There’s a lot of confusion here.

Functors (and the likes) are an abstraction that helps to reason about some compositions, they’re not magic.

So what *is* a functor (in programming):

It’s a data structure, with a (f)map function that has the following properties :

```
fmap id = id
fmap (f . g) == fmap f . fmap g
```

That’s it those are the rules of a functor.

So, is a list, under Enum.map a functor? No. Because, elixir/erlang/ocaml/scala… allow for side effects.

Namely, if you were to write:

```
f = fn x ->
IO.puts(x)
x + 1
g = fn x ->
IO.puts(x)
x * 2
```

Now let’s try this :

```
iex(60)> Enum.map([1,2,3], fn x -> f.(g.(x)) end )
1
2
2
4
3
6
[3, 5, 7]
iex(61)> Enum.map(Enum.map([1,2,3], g), f)
1
2
3
2
4
6
[3, 5, 7]
```

So plainly, list under map is *not* a functor, unless you ignore the side effects. But if you guarantee that `f`

and `g`

are side effects free, list under map *is* a functor.

Now, nowhere in the functor laws is it specified that one side of the equation should be favoured over the other side.

What you’re talking about is something called `fusion`

, or `operations fusion`

or `shortcut fusion`

or `stream fusion`

. These have little to do with functors (at most, functor laws may allow you to prove that these optimisations are safe), and they are not ‘not hard’. Take a look at the map implementation for list in Haskell, look at the rewriting rules. Also, note that those optimisations don’t apply for all instances of functor (check fmap for Maybe).

Operations fusions, come with some sort of trade off, and if you have long chains of operations, maybe use Stream.map instead of Enum.map, but I don’t know, benchmark (more on that later). (BTW ops fusion are not that common).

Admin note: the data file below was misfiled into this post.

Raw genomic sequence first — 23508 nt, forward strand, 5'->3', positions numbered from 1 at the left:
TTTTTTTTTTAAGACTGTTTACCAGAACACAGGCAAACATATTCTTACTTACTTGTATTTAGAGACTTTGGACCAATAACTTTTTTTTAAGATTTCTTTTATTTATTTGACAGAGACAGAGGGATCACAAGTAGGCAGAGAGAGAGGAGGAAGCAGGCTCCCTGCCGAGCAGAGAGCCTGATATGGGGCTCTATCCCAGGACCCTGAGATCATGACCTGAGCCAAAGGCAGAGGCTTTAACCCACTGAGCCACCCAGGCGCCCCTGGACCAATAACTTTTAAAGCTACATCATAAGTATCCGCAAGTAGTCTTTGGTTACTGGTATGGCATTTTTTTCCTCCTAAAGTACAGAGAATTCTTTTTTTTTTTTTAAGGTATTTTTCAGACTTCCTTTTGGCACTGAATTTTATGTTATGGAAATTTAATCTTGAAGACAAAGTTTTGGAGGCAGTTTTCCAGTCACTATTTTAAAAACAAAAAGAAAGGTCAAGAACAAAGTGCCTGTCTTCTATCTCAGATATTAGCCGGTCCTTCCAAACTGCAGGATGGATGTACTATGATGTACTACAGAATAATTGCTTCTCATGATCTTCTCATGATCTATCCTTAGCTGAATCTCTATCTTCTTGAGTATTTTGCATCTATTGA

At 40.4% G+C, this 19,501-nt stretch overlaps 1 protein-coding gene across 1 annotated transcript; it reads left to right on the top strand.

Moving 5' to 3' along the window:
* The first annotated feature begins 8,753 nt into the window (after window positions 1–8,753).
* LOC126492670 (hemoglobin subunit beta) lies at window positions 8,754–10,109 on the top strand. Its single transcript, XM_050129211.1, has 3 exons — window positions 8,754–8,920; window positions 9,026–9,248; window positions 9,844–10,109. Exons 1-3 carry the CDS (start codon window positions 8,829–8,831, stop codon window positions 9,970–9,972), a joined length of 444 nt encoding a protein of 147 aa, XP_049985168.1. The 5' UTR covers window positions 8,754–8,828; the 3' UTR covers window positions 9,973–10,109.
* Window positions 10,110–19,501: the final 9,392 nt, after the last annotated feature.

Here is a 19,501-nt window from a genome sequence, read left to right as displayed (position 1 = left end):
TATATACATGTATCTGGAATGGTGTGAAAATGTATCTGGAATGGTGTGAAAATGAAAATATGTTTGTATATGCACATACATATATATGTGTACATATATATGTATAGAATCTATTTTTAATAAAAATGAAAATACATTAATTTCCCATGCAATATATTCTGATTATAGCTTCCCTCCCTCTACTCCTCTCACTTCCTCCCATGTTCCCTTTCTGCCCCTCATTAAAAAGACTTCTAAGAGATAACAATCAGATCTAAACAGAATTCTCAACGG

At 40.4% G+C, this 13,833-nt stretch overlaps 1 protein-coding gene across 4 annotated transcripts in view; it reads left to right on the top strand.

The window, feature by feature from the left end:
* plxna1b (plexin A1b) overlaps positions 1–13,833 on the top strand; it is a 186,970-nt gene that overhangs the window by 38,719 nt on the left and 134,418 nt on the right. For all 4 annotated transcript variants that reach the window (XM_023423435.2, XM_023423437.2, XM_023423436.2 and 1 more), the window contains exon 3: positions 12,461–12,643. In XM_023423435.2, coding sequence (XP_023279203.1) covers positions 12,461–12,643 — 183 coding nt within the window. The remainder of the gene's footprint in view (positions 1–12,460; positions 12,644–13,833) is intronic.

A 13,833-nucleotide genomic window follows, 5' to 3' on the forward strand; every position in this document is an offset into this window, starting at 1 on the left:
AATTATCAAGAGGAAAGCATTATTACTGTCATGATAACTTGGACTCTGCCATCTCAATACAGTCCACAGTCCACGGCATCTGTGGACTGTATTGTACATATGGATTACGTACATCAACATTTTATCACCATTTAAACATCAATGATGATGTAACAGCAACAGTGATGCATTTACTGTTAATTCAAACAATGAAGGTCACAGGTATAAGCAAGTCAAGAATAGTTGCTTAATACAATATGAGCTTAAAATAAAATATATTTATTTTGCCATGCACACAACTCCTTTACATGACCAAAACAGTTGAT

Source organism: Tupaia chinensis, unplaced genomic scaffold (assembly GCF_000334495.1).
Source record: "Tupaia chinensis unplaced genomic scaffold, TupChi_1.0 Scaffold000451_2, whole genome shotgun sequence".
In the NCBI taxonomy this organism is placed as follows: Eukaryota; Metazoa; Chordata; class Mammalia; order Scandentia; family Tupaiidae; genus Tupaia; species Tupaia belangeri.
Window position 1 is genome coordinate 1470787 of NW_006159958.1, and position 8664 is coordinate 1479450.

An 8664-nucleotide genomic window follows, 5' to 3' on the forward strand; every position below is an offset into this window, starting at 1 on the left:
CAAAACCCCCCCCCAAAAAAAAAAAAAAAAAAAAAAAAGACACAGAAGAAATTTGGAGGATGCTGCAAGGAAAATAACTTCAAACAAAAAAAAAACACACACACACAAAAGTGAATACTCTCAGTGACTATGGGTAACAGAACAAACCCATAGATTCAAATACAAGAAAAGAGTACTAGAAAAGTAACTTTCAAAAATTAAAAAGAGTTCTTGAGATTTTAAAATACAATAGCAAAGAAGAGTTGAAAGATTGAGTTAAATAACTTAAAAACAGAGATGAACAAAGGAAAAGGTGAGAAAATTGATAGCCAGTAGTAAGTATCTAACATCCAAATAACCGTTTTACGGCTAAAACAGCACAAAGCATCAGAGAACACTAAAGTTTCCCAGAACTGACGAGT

Regarding the pipe operator (`|>`

) vs functional composition, the main difference is wether you read left to right or right to left (at least in strict languages). Ocaml doesn’t have an infix composition operator either. Again, this is orthogonal to compiler optimisations. But, you may implement it trivially:

```
defmodule Compose
# DO NOT DO THAT
defp compose(f,g), do: fn x -> f.(g.(x)) end
def f <~> g, do: compose(f, g)
end
iex(2)> import Compose
Compose
iex(3)> test = fn x -> x + 1 end <~> fn x -> x * 2 end
#Function<0.15966921/1 in Compose.compose/2>
iex(4)> test.(1)
3
```

It’s not that different from the pipe operator (except you read it in the other direction, and it’s a bit more fiddly with anonymous functions):

```
iex(16)> test = fn x -> x |> then(fn x -> x * 2 end) |> then(fn x -> x + 1 end) end
#Function<44.65746770/1 in :erl_eval.expr/5>
iex(17)> test.(1)
3
```

TLDR; : don’t worry about functional abstractions, you probably don’t need them. Learn the standard library. Then learn OTP abstraction.

( Final note : optimisation

In general we have good frameworks for getting a sense of software complexity. However, for mere mortals, the only way to actually optimise for one’s use case is benchmarking. Put another way constant factors may be extremely important regardless of O)